The panel examined clinical data for three less common HER2 dual-probe ISH test result groups, assessed the most appropriate testing and interpretation algorithm, and eliminated the ISH equivocal category. The revised diagnostic approach for three less common groups includes more-rigorous interpretation criteria for dual-probe ISH testing and requires concomitant immunohistochemistry (IHC) review to ensure the most accurate HER2 status designation (positive or negative) based on the combined interpretation of the ISH and IHC assays. Additionally, the panel recommends:

  • Concomitant review be performed in the same institution to ensure comparable interpretation and assay quality.
  • There is insufficient evidence on analytical and clinical validity to endorse the use of multiple alternative chromosome 17 probe testing as the primary strategy to resolve uncommon HER2 test results by ISH.
  • Concomitant IHC review should become part of the interpretation of single-probe ISH results to allow the most accurate HER2 designation.

Childhood Cancer Survivors Should Be Screened for Endocrine Disorders
Lifelong surveillance for endocrine disorders is necessary for childhood cancer survivors, according to clinical practice guidelines released by the Endocrine Society. Childhood cancer survivors are at increased risk for endocrine disorders, with up to half of survivors developing an endocrine disorder during their lifetime.

Specific recommendations include lifelong periodic clinical assessment for growth hormone deficiency, life-long annual screening for thyroid- stimulating hormone deficiency, and lifelong annual screening for adrenocorticotropic hormone deficiency for those treated for tumors in the region of the hypothalamic–pituitary axis, especially those who received radiation. Diagnostic testing should use the same tests as used in the noncancer population, the society says.

American Cancer Society Lowers Age for Colon Cancer Screening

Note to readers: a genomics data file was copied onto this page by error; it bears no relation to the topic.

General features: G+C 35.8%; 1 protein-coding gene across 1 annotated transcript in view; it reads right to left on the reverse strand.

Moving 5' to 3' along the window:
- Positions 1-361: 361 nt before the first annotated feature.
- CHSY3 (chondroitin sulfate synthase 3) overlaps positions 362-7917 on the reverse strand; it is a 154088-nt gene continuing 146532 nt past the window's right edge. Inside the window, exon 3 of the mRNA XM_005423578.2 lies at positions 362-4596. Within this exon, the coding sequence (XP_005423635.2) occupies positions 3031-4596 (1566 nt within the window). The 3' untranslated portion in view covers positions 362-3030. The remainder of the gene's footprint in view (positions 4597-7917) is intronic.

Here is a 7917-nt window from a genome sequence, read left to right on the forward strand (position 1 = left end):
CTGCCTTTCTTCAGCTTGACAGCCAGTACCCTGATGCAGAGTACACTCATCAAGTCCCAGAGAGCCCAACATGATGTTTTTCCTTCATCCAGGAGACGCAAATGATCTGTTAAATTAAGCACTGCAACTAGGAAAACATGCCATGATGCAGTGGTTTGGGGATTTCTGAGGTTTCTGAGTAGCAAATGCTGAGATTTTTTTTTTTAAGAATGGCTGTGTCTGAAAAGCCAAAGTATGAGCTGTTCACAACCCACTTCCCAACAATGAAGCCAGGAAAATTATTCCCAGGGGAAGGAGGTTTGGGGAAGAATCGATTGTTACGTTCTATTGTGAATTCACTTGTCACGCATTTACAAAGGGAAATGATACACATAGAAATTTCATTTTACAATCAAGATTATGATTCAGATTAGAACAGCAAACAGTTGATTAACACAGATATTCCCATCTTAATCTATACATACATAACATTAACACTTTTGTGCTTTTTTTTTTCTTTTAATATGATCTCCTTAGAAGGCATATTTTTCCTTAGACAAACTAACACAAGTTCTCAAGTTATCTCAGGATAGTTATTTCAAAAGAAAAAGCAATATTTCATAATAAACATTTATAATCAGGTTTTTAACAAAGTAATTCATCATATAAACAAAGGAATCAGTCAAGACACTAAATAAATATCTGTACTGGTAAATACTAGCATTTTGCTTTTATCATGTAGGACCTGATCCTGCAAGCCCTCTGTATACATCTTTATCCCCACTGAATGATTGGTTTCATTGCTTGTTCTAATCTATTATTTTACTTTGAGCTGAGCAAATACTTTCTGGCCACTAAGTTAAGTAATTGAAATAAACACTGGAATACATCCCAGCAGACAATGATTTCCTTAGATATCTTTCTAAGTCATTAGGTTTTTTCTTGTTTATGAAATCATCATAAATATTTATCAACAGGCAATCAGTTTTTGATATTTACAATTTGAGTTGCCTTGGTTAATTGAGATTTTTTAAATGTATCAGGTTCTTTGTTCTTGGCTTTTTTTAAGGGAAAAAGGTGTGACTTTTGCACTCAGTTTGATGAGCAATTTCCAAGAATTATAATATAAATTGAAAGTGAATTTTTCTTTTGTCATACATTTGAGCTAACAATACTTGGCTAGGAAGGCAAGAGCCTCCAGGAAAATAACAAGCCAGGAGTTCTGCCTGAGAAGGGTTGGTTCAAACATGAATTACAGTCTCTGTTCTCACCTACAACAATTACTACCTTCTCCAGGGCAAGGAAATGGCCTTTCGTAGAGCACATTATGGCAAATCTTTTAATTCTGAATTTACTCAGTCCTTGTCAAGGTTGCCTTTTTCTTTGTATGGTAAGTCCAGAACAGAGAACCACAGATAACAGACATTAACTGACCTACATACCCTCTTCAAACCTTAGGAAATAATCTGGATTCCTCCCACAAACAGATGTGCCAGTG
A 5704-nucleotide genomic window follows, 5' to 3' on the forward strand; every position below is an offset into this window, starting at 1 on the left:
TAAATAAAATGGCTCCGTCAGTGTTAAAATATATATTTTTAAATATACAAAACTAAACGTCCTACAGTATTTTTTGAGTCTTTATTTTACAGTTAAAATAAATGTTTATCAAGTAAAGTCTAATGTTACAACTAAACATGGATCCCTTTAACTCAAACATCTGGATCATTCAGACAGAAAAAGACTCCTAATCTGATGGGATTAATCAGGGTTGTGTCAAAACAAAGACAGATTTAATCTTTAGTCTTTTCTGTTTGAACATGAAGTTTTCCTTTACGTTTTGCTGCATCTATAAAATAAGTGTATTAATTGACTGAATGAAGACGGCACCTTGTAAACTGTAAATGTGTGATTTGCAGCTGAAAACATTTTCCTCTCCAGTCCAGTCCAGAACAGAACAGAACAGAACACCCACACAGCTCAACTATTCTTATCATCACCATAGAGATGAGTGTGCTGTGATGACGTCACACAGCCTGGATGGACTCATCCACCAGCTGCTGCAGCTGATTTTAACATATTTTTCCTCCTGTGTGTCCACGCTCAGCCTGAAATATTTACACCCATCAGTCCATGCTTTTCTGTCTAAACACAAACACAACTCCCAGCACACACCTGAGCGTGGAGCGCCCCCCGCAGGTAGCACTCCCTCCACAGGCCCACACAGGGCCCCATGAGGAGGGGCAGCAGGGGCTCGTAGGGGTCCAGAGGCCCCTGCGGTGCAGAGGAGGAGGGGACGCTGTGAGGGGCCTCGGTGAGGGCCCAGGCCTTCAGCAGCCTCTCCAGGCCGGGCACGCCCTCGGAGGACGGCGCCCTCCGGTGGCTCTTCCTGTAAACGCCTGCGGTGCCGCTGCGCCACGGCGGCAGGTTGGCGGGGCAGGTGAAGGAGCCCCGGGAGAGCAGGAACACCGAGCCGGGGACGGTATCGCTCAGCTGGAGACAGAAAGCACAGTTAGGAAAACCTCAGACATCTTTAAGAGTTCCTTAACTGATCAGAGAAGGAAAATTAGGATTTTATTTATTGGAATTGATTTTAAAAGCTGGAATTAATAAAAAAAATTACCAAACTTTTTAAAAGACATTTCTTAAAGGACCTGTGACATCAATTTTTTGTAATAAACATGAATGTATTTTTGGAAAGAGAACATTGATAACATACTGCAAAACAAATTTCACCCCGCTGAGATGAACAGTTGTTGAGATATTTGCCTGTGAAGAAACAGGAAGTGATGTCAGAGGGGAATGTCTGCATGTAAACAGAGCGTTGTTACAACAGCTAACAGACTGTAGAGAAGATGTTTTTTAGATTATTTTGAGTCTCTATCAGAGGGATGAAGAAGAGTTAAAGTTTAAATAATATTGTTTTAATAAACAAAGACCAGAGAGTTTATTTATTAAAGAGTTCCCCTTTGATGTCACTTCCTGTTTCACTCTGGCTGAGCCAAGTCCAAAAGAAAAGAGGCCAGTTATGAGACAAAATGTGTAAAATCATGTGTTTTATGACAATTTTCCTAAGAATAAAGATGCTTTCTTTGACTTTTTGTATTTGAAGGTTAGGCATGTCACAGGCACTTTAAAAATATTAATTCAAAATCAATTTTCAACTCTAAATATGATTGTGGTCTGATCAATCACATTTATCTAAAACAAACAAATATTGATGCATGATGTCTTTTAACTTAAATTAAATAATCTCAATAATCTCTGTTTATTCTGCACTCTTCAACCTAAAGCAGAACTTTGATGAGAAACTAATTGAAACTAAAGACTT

The American Cancer Society updated its colon cancer screening guidelines. The organization's most notable change was lowering the recommended age for routine colon cancer screening for patients at average risk from 50 to 45 years, an additional 22 million people. The society says a review of the literature by its experts showed that the rate of new cases of colorectal cancer occurring among younger adults is increasing. Radiation exposure to key endocrine organs (e.g., hypothalamus, pituitary, thyroid, and gonads) places cancer survivors at the highest risk of developing an endocrine abnormality over time, even decades after treatment.

The newly released guideline emphasizes individual preference and choice in testing options. Additional recommendations include:

  • Age: People who are in good health and with a life expectancy of more than 10 years should continue regular colorectal cancer screening through the age of 75. Screening for people ages 76 through 85 should be based on a person's preferences, life expectancy, overall health, and prior screening history, while people over 85 years of age should no longer get colorectal cancer screening.
  • Testing Type: The new guideline does not prioritize among screening test options. Recommended tests include: Annual screening with the fecal immunochemical test or the high sensitivity guaiac-based fecal occult blood test; the multi-target stool DNA test every 3 years; colonography every 5 years; and flexible sigmoidoscopy every 5 years; or colonoscopy every 10 years.